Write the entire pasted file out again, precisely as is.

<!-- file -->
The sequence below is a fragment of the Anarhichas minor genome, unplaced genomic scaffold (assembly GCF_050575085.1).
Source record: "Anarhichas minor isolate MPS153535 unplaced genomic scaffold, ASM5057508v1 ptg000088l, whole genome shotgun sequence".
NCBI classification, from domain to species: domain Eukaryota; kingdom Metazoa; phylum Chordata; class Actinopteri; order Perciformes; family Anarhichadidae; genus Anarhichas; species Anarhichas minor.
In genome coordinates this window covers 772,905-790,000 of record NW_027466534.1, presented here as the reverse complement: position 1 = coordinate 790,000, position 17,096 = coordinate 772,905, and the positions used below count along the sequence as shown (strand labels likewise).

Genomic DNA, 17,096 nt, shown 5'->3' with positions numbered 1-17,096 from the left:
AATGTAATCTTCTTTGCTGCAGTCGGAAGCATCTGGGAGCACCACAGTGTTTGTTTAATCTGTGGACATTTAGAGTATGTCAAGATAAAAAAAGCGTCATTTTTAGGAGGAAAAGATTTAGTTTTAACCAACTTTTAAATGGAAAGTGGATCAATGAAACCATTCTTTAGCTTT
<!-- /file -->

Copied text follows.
The sequence below is a fragment of the Anarhichas minor genome, unplaced genomic scaffold (assembly GCF_050575085.1).
Source record: "Anarhichas minor isolate MPS153535 unplaced genomic scaffold, ASM5057508v1 ptg000088l, whole genome shotgun sequence".
NCBI classification, from domain to species: domain Eukaryota; kingdom Metazoa; phylum Chordata; class Actinopteri; order Perciformes; family Anarhichadidae; genus Anarhichas; species Anarhichas minor.
In genome coordinates this window covers 772,905-790,000 of record NW_027466534.1, presented here as the reverse complement: position 1 = coordinate 790,000, position 17,096 = coordinate 772,905, and the positions used below count along the sequence as shown (strand labels likewise).

Genomic DNA, 17,096 nt, shown 5'->3' with positions numbered 1-17,096 from the left:
AATGTAATCTTCTTTGCTGCAGTCGGAAGCATCTGGGAGCACCACAGTGTTTGTTTAATCTGTGGACATTTAGAGTATGTCAAGATAAAAAAAGCGTCATTTTTAGGAGGAAAAGATTTAGTTTTAACCAACTTTTAAATGGAAAGTGGATCAATGAAACCATTCTTTAGCTTT